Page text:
Earlier this year the Los Angeles County Museum of Art decided that it’s costume and textile collection had a lot of stuff it didn’t need, so it deaccessioned. The museum then sold the objects on Feb. 8-9 at auction. Among the buyers was artist Robert Fontenot, who purchased seven lots, about sixty objects in all.
Over the last few months Fontenot has been deconstructing and re-purposing those objects for a project he calls ‘Recycle LACMA.’ He used a packet of 1961 Barbie sewing patterns to turn a LACMA-deaccessioned Korean women’s garment into doll outfits. Guatemalan trousers are now teddy bears. A Korean wedding skirt, which cost Fontenot $73 at auction, became a garment bag. My favorite might be this 1950s brocade evening dress (left), which Fontenot wisely turned into an umbrella (below). Fontenot even found ways to meld LACMA’s ex-collection with a 1972 Datsun, potholders, and a dog bed (with a built-in doggie bone).
For now the project is documented at Fontenot’s Recycle LACMA blog, but Fontenot told me that he’d like to put together a gallery show of the objects. Even better: Fontenot would love to show the works at LACMA.(Fontenot has exhibited in both Los Angeles and New York, at spaces such as Elizabeth Dee, Andrew Shire, QED and Mark Moore. Tomorrow LACMA curator Rita Gonzalez will feature Fontenot’s project on LACMA’s Unframed blog. I’ll post a link here and on Twitter.)
Fontenot is working in a long tradition of artists re-using something old — say a panel painting — into something new — like a newer panel painting. And Fontenot’s project reveals a particular respect for objects: For centuries
artists have been inspired and motivated by previous art and have
included references to their forefathers’ art in their own work. Fontenot is
similarly motivated, but instead of including just references in his
work, he makes his work out of the actual objects that inspired him. (For centuries artists have tried to metaphorically usurp the work of their forefathers, a concept that Fontenot has taken a step further by leaving metaphor out of it altogether.)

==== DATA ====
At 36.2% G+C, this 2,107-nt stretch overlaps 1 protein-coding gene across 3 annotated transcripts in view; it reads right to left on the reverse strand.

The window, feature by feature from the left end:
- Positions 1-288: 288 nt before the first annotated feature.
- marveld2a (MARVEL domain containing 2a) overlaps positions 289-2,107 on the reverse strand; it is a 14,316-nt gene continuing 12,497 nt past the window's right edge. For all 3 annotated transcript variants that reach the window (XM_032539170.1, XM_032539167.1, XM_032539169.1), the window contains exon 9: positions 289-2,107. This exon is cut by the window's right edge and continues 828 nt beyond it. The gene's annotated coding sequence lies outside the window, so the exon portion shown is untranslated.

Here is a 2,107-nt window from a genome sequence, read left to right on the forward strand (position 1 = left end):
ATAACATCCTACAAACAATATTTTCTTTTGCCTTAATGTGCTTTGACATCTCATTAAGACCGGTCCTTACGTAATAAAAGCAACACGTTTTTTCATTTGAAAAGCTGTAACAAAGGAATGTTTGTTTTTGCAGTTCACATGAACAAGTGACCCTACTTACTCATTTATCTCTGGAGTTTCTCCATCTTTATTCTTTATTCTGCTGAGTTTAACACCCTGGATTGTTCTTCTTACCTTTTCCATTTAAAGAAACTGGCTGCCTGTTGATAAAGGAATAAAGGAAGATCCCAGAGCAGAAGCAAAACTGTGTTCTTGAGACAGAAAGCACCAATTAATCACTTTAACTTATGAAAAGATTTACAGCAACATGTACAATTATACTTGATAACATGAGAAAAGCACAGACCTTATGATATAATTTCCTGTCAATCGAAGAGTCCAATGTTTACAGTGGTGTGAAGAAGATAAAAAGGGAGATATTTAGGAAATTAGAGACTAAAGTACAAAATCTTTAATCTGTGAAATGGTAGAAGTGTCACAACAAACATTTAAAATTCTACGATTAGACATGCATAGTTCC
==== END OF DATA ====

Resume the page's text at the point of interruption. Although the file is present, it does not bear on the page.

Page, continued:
But what makes Fontenot’s project so clever, so much fun even is that his work is rooted in institutional critique. That part of the project is so fundamental to Fontenot that he’s stitched LACMA’s accession number for the ‘original object’ into each new object he’s made.
The ‘new institutional critique’ is one of the smartest strains of recent contemporary art. It builds on a genre that was pioneered in the 1970s by artists such as Michael Asher and Fred Wilson, artists who made intensely conceptual work about museums, art about how museums installed art, exhibited art and so on. Their work revealed (and continues to reveal) how
narratives and history are created out of the collection and display of
More recently artists have examined not just collections and
installations, but the full range of ways in which museums operate: The
John Erickson Museum of Art
(‘founded’ by Sean Miller) extends the focus of institutional critique
to membership departments and the nature of traveling exhibitions.
HoMu, Filip Noterdaeme’s Homeless Museum of Art examines the intersection of ethics, Big Money and Big Art.
Fontenot has added deaccessioning to the list of museum practices examined by institutional-critiquing artists — and he’s shown that institutional critique doesn’t have to appeal only to the brain, it can appeal to the eye too. (Even the best Wilsons and Ashers revel in didacticism.)
Which isn’t to say it’s not plenty smart. Fontenot’s project argues that carefully considered collection-culling is the natural order of things, that a museum’s toss-offs can be fuel for artistic creation. Fontenot’s work is a tacit approval of institutional process: When Fontenot remakes a BBQ apron he’s suggesting that the old item was correctly deaccessioned, and that he’s making a new object that might better fit that space in the museum’s galleries, storage locker, collection catalogue and so on. His project says that deaccessioning is normal, motivational, inspirational… and useful.
Previously on MAN: The John Erickson Museum of Art (JEMA) at the Baltimore Contemporary.
Related: Such is the appeal and accessibility of Fontenot’s project that even writers known more for singing lusty odes to museum directors than their interest in contemporary art have picked up on his project.